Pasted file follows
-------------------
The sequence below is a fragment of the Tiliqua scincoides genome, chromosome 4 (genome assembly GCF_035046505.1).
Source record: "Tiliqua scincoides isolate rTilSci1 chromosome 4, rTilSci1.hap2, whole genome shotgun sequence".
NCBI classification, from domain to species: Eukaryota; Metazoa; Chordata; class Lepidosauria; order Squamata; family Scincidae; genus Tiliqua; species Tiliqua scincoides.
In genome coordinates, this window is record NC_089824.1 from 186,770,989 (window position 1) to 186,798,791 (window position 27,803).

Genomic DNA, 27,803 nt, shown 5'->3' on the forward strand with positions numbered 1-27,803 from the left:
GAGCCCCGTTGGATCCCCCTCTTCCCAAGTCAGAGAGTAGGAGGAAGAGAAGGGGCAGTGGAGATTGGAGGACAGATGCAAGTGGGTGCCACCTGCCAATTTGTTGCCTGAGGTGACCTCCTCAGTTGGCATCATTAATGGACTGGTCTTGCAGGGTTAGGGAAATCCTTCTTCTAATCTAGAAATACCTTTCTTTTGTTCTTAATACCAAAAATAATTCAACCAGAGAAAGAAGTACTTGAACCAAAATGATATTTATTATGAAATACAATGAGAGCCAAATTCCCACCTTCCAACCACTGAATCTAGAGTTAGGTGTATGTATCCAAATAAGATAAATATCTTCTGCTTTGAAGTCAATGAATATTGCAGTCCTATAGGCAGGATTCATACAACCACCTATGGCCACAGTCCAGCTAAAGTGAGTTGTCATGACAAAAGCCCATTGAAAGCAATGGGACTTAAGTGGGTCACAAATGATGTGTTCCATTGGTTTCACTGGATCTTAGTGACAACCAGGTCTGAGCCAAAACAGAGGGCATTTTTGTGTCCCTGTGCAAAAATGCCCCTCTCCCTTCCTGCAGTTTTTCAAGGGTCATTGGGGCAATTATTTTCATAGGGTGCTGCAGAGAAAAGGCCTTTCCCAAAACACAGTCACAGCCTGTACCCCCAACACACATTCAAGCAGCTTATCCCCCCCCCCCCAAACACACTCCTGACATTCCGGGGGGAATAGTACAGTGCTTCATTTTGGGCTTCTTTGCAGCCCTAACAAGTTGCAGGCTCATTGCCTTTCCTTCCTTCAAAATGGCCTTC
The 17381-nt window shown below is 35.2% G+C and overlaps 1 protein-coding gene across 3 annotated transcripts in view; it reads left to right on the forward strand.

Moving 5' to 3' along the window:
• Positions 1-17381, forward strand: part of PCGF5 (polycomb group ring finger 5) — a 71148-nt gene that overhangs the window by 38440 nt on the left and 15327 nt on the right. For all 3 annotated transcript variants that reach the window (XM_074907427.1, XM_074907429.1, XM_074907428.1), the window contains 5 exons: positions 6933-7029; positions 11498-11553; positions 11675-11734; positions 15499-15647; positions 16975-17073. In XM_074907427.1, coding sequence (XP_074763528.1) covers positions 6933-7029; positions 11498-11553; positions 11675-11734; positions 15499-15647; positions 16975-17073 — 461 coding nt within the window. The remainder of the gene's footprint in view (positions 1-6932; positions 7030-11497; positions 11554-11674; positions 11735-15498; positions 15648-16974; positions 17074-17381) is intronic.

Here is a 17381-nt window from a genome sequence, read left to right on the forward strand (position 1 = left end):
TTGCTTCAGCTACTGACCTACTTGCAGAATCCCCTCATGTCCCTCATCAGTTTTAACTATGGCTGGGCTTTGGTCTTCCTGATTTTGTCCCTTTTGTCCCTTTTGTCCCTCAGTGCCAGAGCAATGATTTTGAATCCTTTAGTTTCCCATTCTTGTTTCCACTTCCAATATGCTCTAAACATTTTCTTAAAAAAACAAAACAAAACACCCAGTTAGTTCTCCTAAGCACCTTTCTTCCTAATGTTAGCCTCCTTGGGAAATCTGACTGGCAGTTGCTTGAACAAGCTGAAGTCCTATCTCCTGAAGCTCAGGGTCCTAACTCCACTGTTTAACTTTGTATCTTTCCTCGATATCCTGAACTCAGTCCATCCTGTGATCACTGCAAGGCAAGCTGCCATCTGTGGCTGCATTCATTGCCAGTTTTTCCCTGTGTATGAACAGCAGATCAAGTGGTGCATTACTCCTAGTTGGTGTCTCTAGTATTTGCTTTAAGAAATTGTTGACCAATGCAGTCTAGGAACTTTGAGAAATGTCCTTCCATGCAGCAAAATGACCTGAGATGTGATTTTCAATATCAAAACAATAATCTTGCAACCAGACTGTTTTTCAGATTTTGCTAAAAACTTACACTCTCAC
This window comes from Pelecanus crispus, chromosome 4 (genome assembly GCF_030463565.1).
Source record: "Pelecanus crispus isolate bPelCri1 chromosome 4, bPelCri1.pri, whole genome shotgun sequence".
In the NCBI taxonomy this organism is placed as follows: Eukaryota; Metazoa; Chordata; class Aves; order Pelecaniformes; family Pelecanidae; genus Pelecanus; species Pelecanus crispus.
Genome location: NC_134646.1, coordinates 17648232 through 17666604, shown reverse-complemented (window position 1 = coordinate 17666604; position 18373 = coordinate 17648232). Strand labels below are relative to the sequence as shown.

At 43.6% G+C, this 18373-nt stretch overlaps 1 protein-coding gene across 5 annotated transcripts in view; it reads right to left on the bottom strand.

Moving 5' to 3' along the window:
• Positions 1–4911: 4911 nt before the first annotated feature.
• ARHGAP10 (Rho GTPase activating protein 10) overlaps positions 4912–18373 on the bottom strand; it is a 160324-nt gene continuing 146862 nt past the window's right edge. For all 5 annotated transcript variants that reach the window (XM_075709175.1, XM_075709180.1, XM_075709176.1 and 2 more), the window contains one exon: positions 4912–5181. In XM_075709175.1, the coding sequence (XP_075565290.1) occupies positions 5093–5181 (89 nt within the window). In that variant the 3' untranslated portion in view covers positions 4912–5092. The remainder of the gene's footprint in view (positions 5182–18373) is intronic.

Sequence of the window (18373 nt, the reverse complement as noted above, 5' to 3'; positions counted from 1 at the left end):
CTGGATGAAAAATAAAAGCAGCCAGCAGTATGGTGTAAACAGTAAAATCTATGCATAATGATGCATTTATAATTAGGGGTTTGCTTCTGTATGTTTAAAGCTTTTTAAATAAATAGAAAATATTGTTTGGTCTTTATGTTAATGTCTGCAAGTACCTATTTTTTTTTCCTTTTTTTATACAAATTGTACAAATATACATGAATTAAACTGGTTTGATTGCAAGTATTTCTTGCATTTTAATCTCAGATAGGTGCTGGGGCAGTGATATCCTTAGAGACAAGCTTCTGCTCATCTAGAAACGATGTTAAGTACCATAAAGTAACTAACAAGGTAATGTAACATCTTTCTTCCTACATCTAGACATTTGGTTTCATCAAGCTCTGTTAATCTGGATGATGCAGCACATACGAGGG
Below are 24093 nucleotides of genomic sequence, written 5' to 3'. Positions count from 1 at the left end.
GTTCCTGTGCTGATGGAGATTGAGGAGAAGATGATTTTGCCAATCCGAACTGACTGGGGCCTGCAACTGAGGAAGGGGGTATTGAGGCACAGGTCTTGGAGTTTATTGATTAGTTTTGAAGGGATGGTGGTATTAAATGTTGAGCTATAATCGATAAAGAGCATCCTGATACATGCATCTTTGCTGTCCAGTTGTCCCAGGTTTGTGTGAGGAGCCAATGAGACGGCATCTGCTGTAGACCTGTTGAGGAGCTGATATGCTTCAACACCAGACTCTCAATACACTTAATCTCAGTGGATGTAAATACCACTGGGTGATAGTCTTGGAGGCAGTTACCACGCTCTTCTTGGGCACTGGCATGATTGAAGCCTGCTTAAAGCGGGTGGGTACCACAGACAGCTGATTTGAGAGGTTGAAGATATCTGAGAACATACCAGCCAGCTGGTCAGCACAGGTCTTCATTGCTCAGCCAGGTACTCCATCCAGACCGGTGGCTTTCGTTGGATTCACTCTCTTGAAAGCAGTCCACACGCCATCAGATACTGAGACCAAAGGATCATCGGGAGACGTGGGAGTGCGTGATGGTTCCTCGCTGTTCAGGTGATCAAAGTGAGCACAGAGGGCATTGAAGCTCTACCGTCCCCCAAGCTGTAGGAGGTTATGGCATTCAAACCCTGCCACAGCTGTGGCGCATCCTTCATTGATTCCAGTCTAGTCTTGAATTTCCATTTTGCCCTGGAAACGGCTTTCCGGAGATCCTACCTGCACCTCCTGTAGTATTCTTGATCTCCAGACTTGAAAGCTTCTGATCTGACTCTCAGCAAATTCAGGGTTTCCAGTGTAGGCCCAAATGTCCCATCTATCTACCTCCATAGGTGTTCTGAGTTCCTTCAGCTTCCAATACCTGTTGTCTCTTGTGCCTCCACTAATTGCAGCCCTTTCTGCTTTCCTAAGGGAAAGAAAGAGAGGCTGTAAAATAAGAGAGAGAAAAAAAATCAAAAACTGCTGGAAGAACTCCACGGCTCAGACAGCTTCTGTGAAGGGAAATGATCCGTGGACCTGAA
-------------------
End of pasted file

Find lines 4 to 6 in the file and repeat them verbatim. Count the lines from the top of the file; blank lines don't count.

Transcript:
In genome coordinates, this window is record NC_089824.1 from 186,770,989 (window position 1) to 186,798,791 (window position 27,803).

Genomic DNA, 27,803 nt, shown 5'->3' on the forward strand with positions numbered 1-27,803 from the left:
GAGCCCCGTTGGATCCCCCTCTTCCCAAGTCAGAGAGTAGGAGGAAGAGAAGGGGCAGTGGAGATTGGAGGACAGATGCAAGTGGGTGCCACCTGCCAATTTGTTGCCTGAGGTGACCTCCTCAGTTGGCATCATTAATGGACTGGTCTTGCAGGGTTAGGGAAATCCTTCTTCTAATCTAGAAATACCTTTCTTTTGTTCTTAATACCAAAAATAATTCAACCAGAGAAAGAAGTACTTGAACCAAAATGATATTTATTATGAAATACAATGAGAGCCAAATTCCCACCTTCCAACCACTGAATCTAGAGTTAGGTGTATGTATCCAAATAAGATAAATATCTTCTGCTTTGAAGTCAATGAATATTGCAGTCCTATAGGCAGGATTCATACAACCACCTATGGCCACAGTCCAGCTAAAGTGAGTTGTCATGACAAAAGCCCATTGAAAGCAATGGGACTTAAGTGGGTCACAAATGATGTGTTCCATTGGTTTCACTGGATCTTAGTGACAACCAGGTCTGAGCCAAAACAGAGGGCATTTTTGTGTCCCTGTGCAAAAATGCCCCTCTCCCTTCCTGCAGTTTTTCAAGGGTCATTGGGGCAATTATTTTCATAGGGTGCTGCAGAGAAAAGGCCTTTCCCAAAACACAGTCACAGCCTGTACCCCCAACACACATTCAAGCAGCTTATCCCCCCCCCCCCAAACACACTCCTGACATTCCGGGGGGAATAGTACAGTGCTTCATTTTGGGCTTCTTTGCAGCCCTAACAAGTTGCAGGCTCATTGCCTTTCCTTCCTTCAAAATGGCCTTC